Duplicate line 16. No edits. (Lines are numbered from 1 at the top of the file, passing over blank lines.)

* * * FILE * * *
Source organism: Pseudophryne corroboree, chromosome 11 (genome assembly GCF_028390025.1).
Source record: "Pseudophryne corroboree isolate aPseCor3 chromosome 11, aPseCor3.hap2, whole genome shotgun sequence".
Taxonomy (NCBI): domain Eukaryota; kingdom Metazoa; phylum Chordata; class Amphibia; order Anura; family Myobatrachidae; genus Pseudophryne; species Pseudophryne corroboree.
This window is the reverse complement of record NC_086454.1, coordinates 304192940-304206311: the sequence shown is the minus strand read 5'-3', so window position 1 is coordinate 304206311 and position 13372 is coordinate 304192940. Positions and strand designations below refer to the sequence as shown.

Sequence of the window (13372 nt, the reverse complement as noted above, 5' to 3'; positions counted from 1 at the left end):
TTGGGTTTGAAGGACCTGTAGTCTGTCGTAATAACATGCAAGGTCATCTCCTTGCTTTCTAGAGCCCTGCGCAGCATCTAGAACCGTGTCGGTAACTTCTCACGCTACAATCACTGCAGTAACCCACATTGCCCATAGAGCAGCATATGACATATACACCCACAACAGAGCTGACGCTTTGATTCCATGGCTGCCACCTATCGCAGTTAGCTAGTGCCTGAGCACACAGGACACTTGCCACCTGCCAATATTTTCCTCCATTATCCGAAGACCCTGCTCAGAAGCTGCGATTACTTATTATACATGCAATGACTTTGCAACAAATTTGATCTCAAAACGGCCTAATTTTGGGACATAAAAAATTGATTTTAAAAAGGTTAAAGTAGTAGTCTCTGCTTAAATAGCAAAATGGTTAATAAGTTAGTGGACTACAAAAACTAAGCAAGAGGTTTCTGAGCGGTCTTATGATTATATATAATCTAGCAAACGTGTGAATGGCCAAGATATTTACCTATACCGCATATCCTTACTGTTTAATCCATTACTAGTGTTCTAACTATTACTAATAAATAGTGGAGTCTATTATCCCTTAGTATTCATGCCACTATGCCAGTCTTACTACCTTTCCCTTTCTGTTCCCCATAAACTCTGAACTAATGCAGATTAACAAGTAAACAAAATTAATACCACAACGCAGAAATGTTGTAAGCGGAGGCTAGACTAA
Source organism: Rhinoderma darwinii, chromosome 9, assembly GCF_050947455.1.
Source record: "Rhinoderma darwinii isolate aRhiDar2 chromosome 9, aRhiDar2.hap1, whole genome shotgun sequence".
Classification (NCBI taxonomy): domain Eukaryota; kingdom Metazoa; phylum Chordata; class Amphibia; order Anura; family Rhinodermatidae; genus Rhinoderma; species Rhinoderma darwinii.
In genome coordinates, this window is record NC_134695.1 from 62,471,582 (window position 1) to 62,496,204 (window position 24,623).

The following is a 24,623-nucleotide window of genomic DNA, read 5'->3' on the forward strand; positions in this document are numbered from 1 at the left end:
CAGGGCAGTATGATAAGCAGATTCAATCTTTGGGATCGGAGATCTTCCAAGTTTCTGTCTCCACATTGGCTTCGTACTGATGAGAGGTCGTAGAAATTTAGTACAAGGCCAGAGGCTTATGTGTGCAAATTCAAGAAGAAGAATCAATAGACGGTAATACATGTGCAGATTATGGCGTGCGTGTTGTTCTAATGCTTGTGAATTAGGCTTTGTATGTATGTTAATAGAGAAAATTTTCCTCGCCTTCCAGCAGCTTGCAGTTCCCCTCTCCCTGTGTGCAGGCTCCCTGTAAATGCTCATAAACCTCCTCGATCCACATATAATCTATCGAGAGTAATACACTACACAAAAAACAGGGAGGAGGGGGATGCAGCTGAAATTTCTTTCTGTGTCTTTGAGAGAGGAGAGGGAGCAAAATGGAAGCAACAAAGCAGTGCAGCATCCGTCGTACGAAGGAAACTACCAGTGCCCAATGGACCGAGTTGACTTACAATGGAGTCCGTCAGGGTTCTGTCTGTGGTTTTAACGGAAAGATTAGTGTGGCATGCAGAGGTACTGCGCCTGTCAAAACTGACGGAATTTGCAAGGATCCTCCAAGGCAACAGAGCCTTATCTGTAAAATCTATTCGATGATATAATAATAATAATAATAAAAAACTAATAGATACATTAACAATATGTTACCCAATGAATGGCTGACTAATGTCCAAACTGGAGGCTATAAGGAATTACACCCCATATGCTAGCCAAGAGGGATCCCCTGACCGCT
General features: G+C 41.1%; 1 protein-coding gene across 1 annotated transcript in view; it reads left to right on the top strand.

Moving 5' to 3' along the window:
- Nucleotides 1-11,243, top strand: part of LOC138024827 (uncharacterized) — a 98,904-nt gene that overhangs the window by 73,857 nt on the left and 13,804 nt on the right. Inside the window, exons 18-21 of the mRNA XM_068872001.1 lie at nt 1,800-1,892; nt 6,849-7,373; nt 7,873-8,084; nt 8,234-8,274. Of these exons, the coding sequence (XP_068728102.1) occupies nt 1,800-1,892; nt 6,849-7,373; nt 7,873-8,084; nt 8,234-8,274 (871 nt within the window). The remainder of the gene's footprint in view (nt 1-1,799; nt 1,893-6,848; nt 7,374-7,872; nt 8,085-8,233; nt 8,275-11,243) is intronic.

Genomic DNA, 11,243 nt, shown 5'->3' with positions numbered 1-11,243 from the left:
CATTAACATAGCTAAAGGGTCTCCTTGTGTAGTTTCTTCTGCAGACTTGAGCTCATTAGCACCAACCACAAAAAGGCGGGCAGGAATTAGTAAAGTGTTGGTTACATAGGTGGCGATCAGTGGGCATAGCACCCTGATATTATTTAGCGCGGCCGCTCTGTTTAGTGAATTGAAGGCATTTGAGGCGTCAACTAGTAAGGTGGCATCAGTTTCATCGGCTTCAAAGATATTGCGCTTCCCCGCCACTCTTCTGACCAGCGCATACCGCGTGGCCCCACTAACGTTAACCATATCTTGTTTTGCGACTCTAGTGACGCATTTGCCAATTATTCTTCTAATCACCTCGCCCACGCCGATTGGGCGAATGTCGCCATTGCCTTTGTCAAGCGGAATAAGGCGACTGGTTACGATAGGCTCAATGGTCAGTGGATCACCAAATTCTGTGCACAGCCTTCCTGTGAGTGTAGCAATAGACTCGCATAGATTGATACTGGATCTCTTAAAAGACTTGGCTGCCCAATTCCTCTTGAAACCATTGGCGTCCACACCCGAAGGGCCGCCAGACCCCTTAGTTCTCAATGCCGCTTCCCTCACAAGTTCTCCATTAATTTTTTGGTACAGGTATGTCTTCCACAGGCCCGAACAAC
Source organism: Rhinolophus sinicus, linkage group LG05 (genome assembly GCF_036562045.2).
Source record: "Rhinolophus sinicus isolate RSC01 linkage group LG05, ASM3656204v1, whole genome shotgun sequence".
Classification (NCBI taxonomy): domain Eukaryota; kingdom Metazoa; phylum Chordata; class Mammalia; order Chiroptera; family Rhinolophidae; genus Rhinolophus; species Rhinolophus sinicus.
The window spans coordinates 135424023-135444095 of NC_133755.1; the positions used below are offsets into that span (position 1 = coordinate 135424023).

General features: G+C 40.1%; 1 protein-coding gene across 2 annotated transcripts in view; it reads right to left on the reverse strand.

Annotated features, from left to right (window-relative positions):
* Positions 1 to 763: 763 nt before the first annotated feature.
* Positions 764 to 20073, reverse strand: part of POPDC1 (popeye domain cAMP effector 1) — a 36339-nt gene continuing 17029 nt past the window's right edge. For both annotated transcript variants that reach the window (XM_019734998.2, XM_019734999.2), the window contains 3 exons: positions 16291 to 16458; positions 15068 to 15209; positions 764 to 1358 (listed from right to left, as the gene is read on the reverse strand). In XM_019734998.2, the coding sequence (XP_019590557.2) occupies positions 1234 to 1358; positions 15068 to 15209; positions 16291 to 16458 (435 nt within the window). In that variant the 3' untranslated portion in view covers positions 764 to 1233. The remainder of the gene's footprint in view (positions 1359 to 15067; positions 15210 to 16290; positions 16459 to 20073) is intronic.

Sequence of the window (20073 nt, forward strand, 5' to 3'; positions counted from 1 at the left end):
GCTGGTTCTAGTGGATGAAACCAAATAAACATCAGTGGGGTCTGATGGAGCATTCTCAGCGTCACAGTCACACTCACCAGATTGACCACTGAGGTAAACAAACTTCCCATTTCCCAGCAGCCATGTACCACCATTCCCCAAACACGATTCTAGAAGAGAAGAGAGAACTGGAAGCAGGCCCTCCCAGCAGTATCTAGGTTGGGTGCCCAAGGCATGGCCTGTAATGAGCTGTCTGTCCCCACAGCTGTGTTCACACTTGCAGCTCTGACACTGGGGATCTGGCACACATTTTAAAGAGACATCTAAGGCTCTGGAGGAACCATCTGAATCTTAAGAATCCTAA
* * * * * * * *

Genomic DNA, 11,243 nt, shown 5'->3' with positions numbered 1-11,243 from the left: